Why should my spouse breastfeed?
According to the U.S. Department of Health & Human Services, here are just some of the many good reasons your baby should be breastfed:
- Breast milk is the most complete form of nutrition for infants. Breast milk has just the right amount of fat, sugar, water, and protein that is needed for a baby’s growth and development. Most babies find it easier to digest breast milk than they do formula.
- There are health risks to your baby if your spouse does not breastfeed. Breast milk has agents (called antibodies) in it to help protect infants from bacteria and viruses. Babies who are not exclusively breastfed for 6 months are more likely to develop a wide range of infections and diseases including ear infections, diarrhea, and respiratory illnesses. They are sick more often and have more doctors’ visits. Infants who are not breastfed have a 21% higher post neonatal infant mortality rate in the U.S.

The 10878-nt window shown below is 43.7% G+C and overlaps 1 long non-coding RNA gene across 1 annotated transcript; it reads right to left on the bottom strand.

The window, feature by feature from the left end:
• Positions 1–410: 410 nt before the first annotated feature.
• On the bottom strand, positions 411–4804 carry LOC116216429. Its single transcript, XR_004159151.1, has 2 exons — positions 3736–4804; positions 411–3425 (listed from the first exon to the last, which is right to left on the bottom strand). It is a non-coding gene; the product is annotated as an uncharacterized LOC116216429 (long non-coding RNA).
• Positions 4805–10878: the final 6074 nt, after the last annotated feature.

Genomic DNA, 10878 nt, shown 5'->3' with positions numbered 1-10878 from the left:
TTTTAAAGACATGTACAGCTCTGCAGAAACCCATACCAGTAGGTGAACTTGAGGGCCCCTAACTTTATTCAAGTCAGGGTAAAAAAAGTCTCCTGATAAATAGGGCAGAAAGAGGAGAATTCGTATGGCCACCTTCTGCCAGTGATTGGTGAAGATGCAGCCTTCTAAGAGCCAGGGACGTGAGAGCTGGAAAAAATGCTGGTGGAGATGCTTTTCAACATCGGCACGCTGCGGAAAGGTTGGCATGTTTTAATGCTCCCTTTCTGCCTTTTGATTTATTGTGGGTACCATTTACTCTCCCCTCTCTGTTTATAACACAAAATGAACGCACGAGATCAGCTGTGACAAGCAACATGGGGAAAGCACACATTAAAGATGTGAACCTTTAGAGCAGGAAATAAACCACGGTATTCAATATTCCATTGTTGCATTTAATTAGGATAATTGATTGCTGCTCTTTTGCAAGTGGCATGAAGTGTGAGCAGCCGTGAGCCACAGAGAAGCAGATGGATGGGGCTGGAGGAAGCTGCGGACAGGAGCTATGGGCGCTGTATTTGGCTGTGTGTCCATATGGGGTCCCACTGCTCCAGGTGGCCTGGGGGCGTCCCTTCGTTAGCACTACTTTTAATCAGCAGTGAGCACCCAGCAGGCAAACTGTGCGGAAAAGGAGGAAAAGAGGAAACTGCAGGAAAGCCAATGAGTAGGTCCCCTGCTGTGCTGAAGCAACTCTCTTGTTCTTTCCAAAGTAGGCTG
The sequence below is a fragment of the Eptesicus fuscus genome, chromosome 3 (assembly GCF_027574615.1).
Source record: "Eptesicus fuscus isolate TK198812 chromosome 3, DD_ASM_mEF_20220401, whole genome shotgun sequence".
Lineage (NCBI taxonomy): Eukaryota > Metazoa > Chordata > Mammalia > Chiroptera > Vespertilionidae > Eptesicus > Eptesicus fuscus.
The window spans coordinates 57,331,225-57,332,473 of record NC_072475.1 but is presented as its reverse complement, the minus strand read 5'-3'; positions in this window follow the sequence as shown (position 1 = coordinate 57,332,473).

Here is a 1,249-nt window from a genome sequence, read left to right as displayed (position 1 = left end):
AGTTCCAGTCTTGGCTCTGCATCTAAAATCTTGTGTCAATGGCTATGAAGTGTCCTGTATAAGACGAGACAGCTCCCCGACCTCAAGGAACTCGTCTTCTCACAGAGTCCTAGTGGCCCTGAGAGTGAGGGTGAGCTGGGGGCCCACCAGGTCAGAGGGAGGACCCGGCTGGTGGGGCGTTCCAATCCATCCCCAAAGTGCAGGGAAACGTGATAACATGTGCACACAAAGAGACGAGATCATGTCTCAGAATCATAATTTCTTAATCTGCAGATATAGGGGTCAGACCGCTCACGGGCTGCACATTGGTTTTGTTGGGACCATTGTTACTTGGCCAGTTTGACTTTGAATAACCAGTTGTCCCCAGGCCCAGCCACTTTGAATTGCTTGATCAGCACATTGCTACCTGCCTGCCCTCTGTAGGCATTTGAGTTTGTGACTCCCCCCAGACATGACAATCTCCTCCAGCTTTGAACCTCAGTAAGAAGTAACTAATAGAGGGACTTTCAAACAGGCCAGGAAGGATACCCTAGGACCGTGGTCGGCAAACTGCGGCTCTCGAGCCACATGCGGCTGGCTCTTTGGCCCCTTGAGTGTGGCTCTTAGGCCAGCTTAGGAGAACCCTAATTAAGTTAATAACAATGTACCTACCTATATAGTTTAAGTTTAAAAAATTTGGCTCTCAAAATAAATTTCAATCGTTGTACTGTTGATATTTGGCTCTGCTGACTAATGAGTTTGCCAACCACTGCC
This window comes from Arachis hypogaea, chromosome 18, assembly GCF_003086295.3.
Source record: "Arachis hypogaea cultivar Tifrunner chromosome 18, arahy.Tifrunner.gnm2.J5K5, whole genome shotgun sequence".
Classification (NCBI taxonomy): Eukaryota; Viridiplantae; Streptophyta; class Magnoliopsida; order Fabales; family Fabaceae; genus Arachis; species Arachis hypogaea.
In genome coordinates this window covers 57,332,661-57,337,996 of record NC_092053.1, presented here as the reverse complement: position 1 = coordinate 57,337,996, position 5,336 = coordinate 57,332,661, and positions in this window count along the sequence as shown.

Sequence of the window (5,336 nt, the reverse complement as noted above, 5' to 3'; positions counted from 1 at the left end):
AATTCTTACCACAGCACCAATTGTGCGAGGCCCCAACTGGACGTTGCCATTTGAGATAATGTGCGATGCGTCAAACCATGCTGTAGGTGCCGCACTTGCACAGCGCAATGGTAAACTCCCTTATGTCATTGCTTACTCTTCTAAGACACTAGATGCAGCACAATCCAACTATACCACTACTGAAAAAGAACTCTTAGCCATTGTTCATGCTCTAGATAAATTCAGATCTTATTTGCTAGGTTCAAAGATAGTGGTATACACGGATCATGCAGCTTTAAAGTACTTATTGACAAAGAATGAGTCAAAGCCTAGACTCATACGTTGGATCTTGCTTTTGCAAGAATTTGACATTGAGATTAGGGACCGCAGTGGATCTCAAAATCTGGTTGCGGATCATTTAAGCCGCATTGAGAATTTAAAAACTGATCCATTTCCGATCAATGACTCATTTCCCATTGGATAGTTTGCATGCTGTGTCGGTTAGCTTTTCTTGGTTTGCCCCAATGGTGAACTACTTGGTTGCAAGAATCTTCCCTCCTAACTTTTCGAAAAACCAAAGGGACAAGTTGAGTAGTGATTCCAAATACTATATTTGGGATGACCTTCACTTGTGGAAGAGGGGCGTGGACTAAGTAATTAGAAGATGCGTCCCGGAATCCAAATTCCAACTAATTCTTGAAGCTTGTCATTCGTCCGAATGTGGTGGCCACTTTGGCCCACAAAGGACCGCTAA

- Breastfeeding lowers the risk of breast and ovarian cancers and possibly the risk of hip fractures and osteoporosis after menopause
- Breastfed babies score higher on IQ tests in childhood, especially babies who were born prematurely
- Nursing uses up extra calories, making it easier for your spouse to lose the pounds of pregnancy. It also helps the uterus to get back to its original size and lessens any bleeding she might have after giving birth.
- Breastfeeding can help your spouse bond with her baby. Physical contact is important to newborns and can help them feel more secure, warm and comforted.